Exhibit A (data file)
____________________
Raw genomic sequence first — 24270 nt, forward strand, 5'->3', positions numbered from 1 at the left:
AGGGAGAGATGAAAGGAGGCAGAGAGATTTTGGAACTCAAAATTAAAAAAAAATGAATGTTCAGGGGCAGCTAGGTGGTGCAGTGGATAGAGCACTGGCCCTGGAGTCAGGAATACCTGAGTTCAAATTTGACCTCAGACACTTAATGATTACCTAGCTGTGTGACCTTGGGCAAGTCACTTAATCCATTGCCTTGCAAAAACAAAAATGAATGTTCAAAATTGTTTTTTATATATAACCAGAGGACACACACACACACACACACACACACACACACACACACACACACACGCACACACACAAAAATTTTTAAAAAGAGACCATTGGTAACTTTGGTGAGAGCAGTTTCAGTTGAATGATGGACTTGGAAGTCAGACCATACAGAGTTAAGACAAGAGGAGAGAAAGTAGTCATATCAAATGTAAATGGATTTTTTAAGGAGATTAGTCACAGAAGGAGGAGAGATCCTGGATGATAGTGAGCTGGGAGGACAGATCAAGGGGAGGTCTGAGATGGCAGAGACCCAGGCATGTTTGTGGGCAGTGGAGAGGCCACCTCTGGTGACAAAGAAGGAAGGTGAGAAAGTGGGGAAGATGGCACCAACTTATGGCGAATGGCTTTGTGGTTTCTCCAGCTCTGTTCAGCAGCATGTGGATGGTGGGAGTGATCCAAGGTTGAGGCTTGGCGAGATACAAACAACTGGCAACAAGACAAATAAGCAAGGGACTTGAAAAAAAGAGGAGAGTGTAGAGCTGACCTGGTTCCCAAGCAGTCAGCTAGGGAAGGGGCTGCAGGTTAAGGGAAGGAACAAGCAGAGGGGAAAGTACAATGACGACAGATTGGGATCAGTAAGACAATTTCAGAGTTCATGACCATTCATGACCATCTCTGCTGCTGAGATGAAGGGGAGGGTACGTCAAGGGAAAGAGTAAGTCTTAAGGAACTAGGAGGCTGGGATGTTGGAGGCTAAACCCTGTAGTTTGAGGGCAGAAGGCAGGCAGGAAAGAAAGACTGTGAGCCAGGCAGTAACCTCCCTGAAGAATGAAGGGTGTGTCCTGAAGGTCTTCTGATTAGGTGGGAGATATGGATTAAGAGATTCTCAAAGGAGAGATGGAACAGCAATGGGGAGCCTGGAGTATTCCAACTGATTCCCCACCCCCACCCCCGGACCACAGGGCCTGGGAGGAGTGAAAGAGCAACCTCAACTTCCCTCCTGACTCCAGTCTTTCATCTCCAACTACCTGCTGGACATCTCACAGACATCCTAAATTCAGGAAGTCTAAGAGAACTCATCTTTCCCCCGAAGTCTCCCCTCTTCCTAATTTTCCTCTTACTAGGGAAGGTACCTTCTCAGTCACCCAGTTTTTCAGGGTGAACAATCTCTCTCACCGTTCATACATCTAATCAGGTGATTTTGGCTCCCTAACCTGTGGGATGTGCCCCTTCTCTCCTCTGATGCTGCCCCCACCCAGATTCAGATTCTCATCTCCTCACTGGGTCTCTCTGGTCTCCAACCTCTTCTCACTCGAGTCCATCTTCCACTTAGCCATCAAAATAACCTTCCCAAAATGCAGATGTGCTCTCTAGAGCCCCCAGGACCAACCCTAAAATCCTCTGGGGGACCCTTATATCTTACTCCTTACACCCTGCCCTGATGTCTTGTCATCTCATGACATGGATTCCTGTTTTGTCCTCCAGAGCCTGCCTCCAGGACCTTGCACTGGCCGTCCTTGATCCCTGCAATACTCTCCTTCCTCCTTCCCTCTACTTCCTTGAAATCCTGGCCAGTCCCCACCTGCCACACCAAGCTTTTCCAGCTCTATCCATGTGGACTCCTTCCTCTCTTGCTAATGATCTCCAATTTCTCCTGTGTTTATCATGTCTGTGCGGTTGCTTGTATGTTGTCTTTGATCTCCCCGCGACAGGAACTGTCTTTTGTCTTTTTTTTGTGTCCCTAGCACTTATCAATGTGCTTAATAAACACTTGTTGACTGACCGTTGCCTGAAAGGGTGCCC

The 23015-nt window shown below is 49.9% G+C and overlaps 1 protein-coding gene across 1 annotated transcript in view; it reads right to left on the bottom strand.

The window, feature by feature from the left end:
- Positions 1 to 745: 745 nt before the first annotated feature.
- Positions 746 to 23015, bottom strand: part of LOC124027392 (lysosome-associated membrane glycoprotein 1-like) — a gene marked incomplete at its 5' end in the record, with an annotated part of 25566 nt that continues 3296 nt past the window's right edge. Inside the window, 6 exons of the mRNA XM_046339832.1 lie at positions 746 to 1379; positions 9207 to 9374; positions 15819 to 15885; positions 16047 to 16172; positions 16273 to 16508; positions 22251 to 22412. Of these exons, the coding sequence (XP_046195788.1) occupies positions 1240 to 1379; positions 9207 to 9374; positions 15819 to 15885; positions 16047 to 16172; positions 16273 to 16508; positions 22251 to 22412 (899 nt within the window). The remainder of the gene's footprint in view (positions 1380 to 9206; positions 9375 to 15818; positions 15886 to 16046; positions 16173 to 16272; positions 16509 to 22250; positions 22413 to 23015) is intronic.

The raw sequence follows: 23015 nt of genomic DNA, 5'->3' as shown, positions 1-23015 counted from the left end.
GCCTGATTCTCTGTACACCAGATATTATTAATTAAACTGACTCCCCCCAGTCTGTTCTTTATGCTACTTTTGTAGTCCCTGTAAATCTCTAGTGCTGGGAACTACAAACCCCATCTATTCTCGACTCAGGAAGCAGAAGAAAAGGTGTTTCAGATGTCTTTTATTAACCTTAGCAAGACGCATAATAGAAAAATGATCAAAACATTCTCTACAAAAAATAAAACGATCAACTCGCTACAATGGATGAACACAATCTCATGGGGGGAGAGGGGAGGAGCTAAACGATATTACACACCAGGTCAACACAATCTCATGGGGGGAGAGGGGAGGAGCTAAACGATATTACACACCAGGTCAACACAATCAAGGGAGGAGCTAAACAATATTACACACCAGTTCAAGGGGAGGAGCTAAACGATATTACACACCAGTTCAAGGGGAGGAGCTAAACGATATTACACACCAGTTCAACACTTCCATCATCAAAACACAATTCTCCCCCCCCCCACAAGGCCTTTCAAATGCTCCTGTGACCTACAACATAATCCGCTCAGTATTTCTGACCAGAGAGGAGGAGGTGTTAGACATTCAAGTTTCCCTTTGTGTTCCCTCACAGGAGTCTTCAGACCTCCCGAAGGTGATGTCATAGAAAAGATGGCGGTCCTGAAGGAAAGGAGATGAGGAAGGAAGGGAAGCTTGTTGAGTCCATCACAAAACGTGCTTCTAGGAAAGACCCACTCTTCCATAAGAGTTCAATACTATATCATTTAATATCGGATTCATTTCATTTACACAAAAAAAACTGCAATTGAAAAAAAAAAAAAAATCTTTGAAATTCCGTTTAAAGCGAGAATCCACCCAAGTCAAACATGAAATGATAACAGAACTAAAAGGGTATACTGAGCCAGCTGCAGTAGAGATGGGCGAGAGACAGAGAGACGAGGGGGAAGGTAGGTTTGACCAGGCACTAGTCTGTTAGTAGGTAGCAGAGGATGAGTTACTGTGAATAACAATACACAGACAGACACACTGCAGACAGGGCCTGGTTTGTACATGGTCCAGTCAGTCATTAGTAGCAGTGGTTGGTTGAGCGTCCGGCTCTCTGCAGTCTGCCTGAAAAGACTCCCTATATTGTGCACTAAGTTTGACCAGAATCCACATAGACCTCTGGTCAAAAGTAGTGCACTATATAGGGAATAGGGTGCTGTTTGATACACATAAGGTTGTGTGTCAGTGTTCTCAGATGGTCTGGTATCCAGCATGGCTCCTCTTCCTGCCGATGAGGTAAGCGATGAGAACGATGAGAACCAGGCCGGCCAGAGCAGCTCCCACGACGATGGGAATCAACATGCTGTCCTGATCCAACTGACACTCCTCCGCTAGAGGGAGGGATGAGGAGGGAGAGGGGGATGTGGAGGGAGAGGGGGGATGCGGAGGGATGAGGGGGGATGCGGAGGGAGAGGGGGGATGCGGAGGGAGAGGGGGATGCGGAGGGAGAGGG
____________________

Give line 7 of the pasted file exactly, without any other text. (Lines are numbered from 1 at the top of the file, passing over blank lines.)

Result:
The raw sequence follows: 23015 nt of genomic DNA, 5'->3' as shown, positions 1-23015 counted from the left end.